When Juni Jessup returns to her small Texas hometown, she and her sisters put all their beans in one basket to open Sip & Spin Records, the ideal place to enjoy musically-themed coffees like Espresso Yourself while listening to great music and town gossip, until – record scratch! – a body deader than disco falls out of the supply closet during the grand opening.

Family is everything to the Jessup sisters, so when their off-beat uncle is arrested, they’ll do anything to help, including putting Sip & Spin Records up for collateral. Unable to face the music, Uncle Calvin takes off, leaving the future of the shop in peril. Can Juni and her sisters catch the real killer before the trail – and the coffee – goes cold?

17 Thoughts

  1. Welcome Olivia and congrats on your new series. If the series is a new one, I start at the beginning. If it’s one that is on book 2 to 5, I will start from the beginning. If series already has five books in, that will be the first book in the series for me, unless book 5-6 is the last one.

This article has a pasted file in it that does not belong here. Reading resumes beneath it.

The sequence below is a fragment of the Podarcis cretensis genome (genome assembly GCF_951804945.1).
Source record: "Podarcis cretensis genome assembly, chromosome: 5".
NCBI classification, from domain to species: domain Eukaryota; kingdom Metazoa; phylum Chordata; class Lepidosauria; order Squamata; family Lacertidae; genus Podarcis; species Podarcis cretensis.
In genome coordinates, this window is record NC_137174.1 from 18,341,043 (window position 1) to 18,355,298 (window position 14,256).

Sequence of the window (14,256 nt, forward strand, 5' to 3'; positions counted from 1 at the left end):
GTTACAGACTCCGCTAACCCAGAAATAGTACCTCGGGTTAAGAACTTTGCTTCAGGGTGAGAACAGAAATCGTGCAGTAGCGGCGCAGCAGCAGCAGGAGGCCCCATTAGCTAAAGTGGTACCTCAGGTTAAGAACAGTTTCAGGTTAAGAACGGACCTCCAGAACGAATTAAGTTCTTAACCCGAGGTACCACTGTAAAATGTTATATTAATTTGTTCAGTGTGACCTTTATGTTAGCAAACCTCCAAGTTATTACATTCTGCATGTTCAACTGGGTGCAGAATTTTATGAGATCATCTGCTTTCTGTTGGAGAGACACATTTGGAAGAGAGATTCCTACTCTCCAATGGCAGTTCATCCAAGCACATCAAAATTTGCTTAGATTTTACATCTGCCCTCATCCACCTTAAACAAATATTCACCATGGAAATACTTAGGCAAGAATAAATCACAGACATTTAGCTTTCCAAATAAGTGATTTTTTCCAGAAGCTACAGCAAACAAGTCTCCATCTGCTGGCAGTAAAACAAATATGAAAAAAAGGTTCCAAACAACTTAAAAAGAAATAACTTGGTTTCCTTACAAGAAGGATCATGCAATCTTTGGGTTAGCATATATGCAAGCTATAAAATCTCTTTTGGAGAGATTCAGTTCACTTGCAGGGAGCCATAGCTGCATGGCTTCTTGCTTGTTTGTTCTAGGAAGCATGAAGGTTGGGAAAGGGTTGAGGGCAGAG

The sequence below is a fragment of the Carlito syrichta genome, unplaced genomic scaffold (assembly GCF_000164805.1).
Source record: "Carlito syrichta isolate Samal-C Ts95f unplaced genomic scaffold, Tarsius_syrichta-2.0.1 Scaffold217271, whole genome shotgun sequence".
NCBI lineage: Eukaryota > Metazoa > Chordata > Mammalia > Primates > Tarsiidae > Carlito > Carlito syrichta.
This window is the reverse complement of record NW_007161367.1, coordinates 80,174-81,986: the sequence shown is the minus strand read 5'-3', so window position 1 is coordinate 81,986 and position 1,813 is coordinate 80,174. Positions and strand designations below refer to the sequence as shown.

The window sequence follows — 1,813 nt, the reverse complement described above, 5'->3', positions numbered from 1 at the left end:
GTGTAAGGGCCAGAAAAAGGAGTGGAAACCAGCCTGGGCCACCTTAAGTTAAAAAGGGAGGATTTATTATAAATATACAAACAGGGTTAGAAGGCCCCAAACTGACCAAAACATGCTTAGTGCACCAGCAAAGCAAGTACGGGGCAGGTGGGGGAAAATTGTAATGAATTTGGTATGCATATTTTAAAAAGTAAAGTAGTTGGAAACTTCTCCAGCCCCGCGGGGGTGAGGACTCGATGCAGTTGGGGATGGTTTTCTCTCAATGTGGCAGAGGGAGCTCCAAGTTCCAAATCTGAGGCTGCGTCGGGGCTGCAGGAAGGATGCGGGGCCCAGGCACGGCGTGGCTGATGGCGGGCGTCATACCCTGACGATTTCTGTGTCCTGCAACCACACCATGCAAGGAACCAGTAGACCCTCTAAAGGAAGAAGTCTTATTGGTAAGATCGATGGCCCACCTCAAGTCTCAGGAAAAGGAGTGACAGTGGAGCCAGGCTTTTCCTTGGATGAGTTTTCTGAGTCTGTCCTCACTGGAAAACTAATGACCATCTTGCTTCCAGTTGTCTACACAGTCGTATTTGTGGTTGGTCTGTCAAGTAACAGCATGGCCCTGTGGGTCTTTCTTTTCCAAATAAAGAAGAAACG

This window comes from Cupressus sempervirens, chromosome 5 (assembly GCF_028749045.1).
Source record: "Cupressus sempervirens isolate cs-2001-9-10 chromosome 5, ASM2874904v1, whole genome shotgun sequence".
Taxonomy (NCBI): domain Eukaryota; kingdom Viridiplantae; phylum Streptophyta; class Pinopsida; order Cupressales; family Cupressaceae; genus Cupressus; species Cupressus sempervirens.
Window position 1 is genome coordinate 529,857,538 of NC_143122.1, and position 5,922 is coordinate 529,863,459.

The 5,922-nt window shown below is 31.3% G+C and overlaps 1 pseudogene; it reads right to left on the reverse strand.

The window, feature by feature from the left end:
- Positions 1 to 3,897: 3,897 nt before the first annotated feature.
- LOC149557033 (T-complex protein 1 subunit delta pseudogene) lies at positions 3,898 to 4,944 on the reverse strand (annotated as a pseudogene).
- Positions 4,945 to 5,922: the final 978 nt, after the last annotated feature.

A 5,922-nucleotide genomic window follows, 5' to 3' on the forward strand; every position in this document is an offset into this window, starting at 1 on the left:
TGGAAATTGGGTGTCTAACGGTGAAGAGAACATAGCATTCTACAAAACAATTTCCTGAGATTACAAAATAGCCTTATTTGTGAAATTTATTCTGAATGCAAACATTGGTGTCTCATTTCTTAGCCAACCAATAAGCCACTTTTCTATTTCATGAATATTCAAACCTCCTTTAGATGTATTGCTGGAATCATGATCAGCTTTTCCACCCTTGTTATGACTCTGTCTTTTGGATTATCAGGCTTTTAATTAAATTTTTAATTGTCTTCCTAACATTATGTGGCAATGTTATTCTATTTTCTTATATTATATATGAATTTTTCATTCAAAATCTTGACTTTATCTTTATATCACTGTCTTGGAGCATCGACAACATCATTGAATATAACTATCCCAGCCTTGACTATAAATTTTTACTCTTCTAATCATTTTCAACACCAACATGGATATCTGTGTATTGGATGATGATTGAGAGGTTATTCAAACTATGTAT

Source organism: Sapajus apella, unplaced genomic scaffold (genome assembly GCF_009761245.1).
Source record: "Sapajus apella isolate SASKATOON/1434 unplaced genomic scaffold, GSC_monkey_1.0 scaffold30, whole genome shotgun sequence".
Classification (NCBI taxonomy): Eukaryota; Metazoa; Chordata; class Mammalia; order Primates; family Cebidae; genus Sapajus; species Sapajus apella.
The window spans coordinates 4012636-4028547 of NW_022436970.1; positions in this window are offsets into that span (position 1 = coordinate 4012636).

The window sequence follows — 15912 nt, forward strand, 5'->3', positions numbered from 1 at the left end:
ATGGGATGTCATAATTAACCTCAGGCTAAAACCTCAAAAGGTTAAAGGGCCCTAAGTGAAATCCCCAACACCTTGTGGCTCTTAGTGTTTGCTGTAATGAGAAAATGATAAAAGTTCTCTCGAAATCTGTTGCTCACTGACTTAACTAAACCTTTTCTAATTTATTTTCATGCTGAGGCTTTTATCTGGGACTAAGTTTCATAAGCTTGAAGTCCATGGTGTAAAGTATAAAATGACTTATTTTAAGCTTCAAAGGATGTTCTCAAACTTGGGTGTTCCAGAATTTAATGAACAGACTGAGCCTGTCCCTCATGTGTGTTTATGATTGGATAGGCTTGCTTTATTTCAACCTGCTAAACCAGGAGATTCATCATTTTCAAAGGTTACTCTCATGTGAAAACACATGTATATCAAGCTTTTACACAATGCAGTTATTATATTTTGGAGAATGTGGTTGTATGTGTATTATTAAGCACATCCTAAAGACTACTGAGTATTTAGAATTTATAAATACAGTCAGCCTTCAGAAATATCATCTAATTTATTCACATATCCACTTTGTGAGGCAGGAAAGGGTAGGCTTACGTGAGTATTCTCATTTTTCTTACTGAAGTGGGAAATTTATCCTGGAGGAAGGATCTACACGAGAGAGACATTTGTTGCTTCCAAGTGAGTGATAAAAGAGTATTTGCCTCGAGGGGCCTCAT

2. I usually start at the beginning. But if I get, say, book 10 in my book bag at Malice, I’ll read that one and then go back to the beginning of the series if I like the book.

  3. Very much enjoy reading a series in order. However, sometimes that it’s possible or on Book 3 it might be a new to me author or maybe it’s book 2 before the opportunity to read it arises. I’ll not pass up the opportunity to read a good book just because it’s not the first in a series.
    2clowns at arkansas dot net

  4. Welcome to the Wickeds, Olivia! Your new mystery series sounds intriguing and I will definitely add it to my TBR list. Since I review cozy mysteries, I often read books that are in the middle of a series. I would prefer to read a series starting with book #1, but most authors these days do not include spoilers about previous murders. I appreciate this, because if I find the current book enticing, I will buy the rest of the series and start at the beginning. Thanks for sharing with us today. May you have a Prolific and Prosperous New Year! Luis at ole dot travel